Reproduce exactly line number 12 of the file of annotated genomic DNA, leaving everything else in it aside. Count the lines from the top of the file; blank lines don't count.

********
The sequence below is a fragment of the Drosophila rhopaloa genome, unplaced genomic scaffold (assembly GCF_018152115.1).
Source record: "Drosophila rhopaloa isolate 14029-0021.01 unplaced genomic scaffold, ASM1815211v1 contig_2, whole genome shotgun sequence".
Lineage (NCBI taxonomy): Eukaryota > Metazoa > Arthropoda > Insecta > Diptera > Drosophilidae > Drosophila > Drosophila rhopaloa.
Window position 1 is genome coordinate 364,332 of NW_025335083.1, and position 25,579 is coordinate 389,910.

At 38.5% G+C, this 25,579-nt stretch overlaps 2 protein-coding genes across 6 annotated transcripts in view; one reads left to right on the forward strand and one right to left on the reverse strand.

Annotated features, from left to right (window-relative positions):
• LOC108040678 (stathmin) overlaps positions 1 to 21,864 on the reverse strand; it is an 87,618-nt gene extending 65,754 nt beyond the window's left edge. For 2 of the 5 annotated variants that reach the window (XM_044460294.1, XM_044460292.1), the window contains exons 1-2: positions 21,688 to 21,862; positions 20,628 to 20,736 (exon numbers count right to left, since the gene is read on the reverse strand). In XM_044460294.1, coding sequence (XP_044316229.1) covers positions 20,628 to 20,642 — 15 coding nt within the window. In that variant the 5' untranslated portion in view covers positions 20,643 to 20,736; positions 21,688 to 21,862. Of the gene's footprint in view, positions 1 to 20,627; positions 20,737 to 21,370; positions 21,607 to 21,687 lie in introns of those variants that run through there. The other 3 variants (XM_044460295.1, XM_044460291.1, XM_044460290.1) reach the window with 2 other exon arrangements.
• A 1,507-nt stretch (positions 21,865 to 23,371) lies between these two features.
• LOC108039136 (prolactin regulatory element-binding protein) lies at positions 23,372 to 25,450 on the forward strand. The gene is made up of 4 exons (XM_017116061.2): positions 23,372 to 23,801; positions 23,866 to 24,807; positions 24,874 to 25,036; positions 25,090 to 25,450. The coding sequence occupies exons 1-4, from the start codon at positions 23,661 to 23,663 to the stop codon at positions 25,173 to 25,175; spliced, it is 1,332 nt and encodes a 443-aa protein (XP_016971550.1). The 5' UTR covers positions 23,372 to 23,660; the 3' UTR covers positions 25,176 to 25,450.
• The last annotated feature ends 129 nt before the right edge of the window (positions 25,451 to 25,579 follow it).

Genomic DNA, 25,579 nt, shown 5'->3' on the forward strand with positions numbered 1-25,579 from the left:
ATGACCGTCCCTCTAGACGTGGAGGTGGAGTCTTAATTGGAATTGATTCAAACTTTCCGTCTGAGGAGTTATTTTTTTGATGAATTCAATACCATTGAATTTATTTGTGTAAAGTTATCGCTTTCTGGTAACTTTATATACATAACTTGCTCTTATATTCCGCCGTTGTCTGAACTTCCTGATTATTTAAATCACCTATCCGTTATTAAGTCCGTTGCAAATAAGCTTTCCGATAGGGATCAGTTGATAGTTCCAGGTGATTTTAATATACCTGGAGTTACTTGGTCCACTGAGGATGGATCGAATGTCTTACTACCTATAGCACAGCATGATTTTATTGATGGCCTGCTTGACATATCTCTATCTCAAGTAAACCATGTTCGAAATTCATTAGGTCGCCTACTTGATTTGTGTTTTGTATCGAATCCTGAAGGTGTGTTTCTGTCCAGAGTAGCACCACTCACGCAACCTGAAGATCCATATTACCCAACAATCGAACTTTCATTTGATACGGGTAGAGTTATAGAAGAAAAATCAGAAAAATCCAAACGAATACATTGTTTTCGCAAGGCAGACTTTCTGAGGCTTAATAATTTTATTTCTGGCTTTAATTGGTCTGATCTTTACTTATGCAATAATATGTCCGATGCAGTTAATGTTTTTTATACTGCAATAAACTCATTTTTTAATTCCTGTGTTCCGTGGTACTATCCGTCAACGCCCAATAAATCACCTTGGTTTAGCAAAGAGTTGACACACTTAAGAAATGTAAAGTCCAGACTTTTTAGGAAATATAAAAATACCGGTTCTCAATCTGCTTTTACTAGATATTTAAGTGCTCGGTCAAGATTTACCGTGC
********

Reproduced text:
ATGACCGTCCCTCTAGACGTGGAGGTGGAGTCTTAATTGGAATTGATTCAAACTTTCCGTCTGAGGAGTTATTTTTTTGATGAATTCAATACCATTGAATTTATTTGTGTAAAGTTATCGCTTTCTGGTAACTTTATATACATAACTTGCTCTTATATTCCGCCGTTGTCTGAACTTCCTGATTATTTAAATCACCTATCCGTTATTAAGTCCGTTGCAAATAAGCTTTCCGATAGGGATCAGTTGATAGTTCCAGGTGATTTTAATATACCTGGAGTTACTTGGTCCACTGAGGATGGATCGAATGTCTTACTACCTATAGCACAGCATGATTTTATTGATGGCCTGCTTGACATATCTCTATCTCAAGTAAACCATGTTCGAAATTCATTAGGTCGCCTACTTGATTTGTGTTTTGTATCGAATCCTGAAGGTGTGTTTCTGTCCAGAGTAGCACCACTCACGCAACCTGAAGATCCATATTACCCAACAATCGAACTTTCATTTGATACGGGTAGAGTTATAGAAGAAAAATCAGAAAAATCCAAACGAATACATTGTTTTCGCAAGGCAGACTTTCTGAGGCTTAATAATTTTATTTCTGGCTTTAATTGGTCTGATCTTTACTTATGCAATAATATGTCCGATGCAGTTAATGTTTTTTATACTGCAATAAACTCATTTTTTAATTCCTGTGTTCCGTGGTACTATCCGTCAACGCCCAATAAATCACCTTGGTTTAGCAAAGAGTTGACACACTTAAGAAATGTAAAGTCCAGACTTTTTAGGAAATATAAAAATACCGGTTCTCAATCTGCTTTTACTAGATATTTAAGTGCTCGGTCAAGATTTACCGTGC